The Most Fearless: Nasima Akter is pioneering women's surfing in Bangladesh

Posted by Rhea Cortado on


The Most Fearless: Nasima Akter. Photo by Kamrul Hasan.

A teenage girl learning how to surf doesn’t turn heads around most coastal towns in first world countries, but in Bangladesh (a Muslim country that borders India), 18-year-old local surfer Nasima Akter is the subject of stares and neighborhood gossip.

It’s hard to imagine growing up without the freedom to surf in beautiful places and dream what we want to be when we grow up, which is why Nasima’s story as a pioneering female surfer in Bangladesh  immediately grabbed us the same way it did documentary filmmaker Heather Kessinger. “I was hooked early on with the idea of Nasima pushing through these challenges,” says Heather, who (along with GoodPeople) introduced us to Nasima's story. “She’s gone through incredible changes in her life. It’s not as simple as one girl overcoming great odds to becoming a great surfer.”

Heather happened upon Nasima’s story buried in a few sentences of an Afar travel magazine article in 2009 by Jaimal Yogis about surfing in Bangladesh. Her documentary filmmaker light bulb lit up, leading her to track down Nasima in Bangladesh with a film crew (just in case) to investigate the story.

Nasima in traditional attire. Photo by Jordan Dozzi.

“It was clear pretty quickly that we should start filming,” Heather says of her initial encounters with Nasima more than two years ago. Since that first trip to Bangladesh, the San Francisco-based filmmaker and the cinematographer, Jordan Dozzi have spent months at a time filming with the community in Cox's Bazar, Bangladesh. The working title of Nasima’s story is called The Most Fearless (check out the trailer below) and has already been getting attention and an online following.


The Most Fearless (short trailer) from Heather Kessinger on Vimeo.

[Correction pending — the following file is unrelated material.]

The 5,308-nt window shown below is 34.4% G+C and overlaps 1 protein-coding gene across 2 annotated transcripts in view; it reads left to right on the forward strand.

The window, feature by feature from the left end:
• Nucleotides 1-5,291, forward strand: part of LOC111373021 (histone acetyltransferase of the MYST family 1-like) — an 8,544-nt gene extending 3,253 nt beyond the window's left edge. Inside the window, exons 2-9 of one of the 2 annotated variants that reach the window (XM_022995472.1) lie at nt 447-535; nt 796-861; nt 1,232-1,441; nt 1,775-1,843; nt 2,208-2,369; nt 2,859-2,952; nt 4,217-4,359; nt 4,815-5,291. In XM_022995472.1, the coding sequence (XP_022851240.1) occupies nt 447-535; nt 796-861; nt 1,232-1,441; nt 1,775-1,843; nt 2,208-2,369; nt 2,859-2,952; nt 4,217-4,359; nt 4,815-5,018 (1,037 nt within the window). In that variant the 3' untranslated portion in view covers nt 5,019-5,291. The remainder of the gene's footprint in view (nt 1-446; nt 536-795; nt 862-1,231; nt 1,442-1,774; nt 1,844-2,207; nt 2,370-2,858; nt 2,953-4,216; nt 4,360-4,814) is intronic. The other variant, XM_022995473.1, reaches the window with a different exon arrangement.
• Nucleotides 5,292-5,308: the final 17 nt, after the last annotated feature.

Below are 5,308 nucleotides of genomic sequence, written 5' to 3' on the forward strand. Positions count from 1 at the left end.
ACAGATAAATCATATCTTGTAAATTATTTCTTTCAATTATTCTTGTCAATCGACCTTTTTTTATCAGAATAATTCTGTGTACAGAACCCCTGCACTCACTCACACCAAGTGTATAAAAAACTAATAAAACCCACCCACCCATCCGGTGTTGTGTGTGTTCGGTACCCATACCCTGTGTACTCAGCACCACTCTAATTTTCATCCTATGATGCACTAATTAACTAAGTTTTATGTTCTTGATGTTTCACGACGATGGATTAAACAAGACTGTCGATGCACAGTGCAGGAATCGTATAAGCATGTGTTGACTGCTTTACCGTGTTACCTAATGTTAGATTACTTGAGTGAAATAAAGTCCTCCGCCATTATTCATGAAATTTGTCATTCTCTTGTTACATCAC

Between making a rough cut of the documentary film and entering festival screenings, we caught up with Heather back home in the Bay Area to learn about the culture and socioeconomic landscape of Bangladesh and how Nasima’s story fits within it.

A few days later, we got to speak with Nasima directly via Skype for a brief time in between dinner and a sketchy Internet connection.

Cityscape of Dhaka, the capital of Bangladesh. Photo by Jordan Dozzi.
A few of the Cox's Bazar Surf & Lifesaving Club members. Lifeguarding is a relatively new job opportunity for surfers in Bangladesh. Photo by Jordan Dozzi. 

What is the culture of Bangladesh like? 

Heather Kessinger: Bangladesh is a Muslim country that practices Islam. It’s a fairly moderate country. Cox’s Bazar [where Nasima lives] is more conservative than the country as a whole. Young girls can play in the water, wear short sleeves but they don’t usually wear short pants. When a girl gets to be 12 to 14-years-old, she’s expected to keep her arms and legs covered. These girls and Nasima surfed in balloon-y Indian pants and a cotton knee length tunic and scarf. Now with the products from Seea, she has full sleeved rashguard and they are not super tight. She is getting away with that — for now.

Nearby Cox’s Bazar is St. Martin’s Island, a coral island with fun surf breaks that’s accessible by a ferry ride. Here, a view from exiting off the ferry to St. Martin’s Island. Photo by Jordan Dozzi. 
The beach at St. Martin’s Island at dusk. Photo by Jordan Dozzi.
Nasima at the beach. Photo by Kamrul Hasan.

What does the beach of Cox’s Bazar look like?

It’s something like 80 miles long and is claimed to be the world's longest beach. It’s insanely beautiful and often where we are is a long sloping shallow break. There’s one main river and all these tributaries with sand shifting. The water is a crazy color, like chai. In Cox’s Bazar, there are two or three beaches that are popular for surfing. You get in a tuk tuk, ride for fifteen minutes and go where no one has surfed before.

What is life like for a typical Bangladesh girl around Nasima’s age? 
Girls get married very young. [Nasima] was 16-years-old when we met her. She had just gotten married. That was considered late. In this case, it was her choice. Nasima is more mature than the typical 18-year-old here in the West. Her childhood was not a childhood that we would recognize. She had to figure out how to work, how to feed herself. But at the end of the day, teenage girls are teenage girls. So much of who she is similar to young people here.

Nasima at home. Photo by Jordan Dozzi.

What was the journey that you saw Nasima go through in her personal life while filming?